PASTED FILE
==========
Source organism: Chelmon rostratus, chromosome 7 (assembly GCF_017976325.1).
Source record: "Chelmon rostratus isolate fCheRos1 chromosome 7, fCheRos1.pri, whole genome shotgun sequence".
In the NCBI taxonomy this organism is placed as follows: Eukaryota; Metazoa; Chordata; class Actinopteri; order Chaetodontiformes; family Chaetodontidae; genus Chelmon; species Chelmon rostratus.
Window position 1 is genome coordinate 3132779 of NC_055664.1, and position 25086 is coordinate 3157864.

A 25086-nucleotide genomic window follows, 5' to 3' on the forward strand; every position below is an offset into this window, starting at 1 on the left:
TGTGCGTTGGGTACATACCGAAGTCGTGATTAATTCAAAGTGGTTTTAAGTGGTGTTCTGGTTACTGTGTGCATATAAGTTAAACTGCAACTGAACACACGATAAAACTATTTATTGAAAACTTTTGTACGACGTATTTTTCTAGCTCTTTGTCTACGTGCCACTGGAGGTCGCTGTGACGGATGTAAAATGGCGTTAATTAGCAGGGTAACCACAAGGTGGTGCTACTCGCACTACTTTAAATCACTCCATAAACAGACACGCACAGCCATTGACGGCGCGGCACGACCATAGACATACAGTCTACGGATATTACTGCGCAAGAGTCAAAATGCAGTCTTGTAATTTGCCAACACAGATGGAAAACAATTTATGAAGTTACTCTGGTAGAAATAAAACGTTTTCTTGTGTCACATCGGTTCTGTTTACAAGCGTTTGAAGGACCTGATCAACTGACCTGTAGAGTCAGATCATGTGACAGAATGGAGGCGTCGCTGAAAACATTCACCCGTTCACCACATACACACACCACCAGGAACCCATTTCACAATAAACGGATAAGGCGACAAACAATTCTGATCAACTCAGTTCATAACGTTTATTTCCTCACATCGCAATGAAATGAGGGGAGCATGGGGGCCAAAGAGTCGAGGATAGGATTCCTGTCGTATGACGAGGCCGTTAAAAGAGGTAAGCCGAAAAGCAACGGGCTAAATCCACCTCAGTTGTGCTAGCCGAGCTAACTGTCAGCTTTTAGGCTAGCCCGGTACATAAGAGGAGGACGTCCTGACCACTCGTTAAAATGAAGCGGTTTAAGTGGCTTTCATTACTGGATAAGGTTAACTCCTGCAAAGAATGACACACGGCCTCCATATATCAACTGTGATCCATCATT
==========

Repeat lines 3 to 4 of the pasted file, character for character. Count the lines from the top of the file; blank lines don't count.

In the NCBI taxonomy this organism is placed as follows: Eukaryota; Metazoa; Chordata; class Actinopteri; order Chaetodontiformes; family Chaetodontidae; genus Chelmon; species Chelmon rostratus.
Window position 1 is genome coordinate 3132779 of NC_055664.1, and position 25086 is coordinate 3157864.